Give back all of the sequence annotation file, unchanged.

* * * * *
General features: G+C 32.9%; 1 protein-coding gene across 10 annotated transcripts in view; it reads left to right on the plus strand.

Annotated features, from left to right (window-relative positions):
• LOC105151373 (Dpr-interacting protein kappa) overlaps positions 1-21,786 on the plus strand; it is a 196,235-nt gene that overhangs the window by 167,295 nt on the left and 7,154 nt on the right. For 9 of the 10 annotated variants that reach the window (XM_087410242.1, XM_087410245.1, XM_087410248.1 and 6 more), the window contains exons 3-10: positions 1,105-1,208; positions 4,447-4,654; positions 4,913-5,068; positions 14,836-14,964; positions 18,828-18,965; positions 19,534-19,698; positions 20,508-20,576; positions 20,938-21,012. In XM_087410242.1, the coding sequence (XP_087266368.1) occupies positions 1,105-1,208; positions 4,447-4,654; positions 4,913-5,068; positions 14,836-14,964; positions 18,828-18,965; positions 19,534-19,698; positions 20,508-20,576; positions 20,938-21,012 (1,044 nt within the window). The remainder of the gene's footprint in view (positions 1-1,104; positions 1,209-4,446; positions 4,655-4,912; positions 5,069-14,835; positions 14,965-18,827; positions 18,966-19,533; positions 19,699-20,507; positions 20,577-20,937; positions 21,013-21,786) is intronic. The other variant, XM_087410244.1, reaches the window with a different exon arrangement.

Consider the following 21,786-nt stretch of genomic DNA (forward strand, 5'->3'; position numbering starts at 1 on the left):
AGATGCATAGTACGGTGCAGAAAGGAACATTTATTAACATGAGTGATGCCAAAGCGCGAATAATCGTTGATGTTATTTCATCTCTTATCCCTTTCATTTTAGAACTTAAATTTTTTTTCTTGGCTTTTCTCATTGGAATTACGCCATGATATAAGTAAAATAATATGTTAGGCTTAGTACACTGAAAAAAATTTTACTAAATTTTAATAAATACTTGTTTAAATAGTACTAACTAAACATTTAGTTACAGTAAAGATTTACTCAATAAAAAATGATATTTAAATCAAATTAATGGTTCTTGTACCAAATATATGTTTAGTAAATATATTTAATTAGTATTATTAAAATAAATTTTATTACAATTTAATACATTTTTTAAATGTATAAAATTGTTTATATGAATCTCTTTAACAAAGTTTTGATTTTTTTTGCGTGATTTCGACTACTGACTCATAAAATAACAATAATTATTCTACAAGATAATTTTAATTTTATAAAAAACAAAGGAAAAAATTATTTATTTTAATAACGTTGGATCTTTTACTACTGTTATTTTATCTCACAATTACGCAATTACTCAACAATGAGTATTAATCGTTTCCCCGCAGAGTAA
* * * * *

General features: G+C 32.9%; 1 protein-coding gene across 10 annotated transcripts in view; it reads left to right on the plus strand.

Annotated features, from left to right (window-relative positions):
• LOC105151373 (Dpr-interacting protein kappa) overlaps positions 1-21,786 on the plus strand; it is a 196,235-nt gene that overhangs the window by 167,295 nt on the left and 7,154 nt on the right. For 9 of the 10 annotated variants that reach the window (XM_087410242.1, XM_087410245.1, XM_087410248.1 and 6 more), the window contains exons 3-10: positions 1,105-1,208; positions 4,447-4,654; positions 4,913-5,068; positions 14,836-14,964; positions 18,828-18,965; positions 19,534-19,698; positions 20,508-20,576; positions 20,938-21,012. In XM_087410242.1, the coding sequence (XP_087266368.1) occupies positions 1,105-1,208; positions 4,447-4,654; positions 4,913-5,068; positions 14,836-14,964; positions 18,828-18,965; positions 19,534-19,698; positions 20,508-20,576; positions 20,938-21,012 (1,044 nt within the window). The remainder of the gene's footprint in view (positions 1-1,104; positions 1,209-4,446; positions 4,655-4,912; positions 5,069-14,835; positions 14,965-18,827; positions 18,966-19,533; positions 19,699-20,507; positions 20,577-20,937; positions 21,013-21,786) is intronic. The other variant, XM_087410244.1, reaches the window with a different exon arrangement.

Consider the following 21,786-nt stretch of genomic DNA (forward strand, 5'->3'; position numbering starts at 1 on the left):
AGATGCATAGTACGGTGCAGAAAGGAACATTTATTAACATGAGTGATGCCAAAGCGCGAATAATCGTTGATGTTATTTCATCTCTTATCCCTTTCATTTTAGAACTTAAATTTTTTTTCTTGGCTTTTCTCATTGGAATTACGCCATGATATAAGTAAAATAATATGTTAGGCTTAGTACACTGAAAAAAATTTTACTAAATTTTAATAAATACTTGTTTAAATAGTACTAACTAAACATTTAGTTACAGTAAAGATTTACTCAATAAAAAATGATATTTAAATCAAATTAATGGTTCTTGTACCAAATATATGTTTAGTAAATATATTTAATTAGTATTATTAAAATAAATTTTATTACAATTTAATACATTTTTTAAATGTATAAAATTGTTTATATGAATCTCTTTAACAAAGTTTTGATTTTTTTTGCGTGATTTCGACTACTGACTCATAAAATAACAATAATTATTCTACAAGATAATTTTAATTTTATAAAAAACAAAGGAAAAAATTATTTATTTTAATAACGTTGGATCTTTTACTACTGTTATTTTATCTCACAATTACGCAATTACTCAACAATGAGTATTAATCGTTTCCCCGCAGAGTAA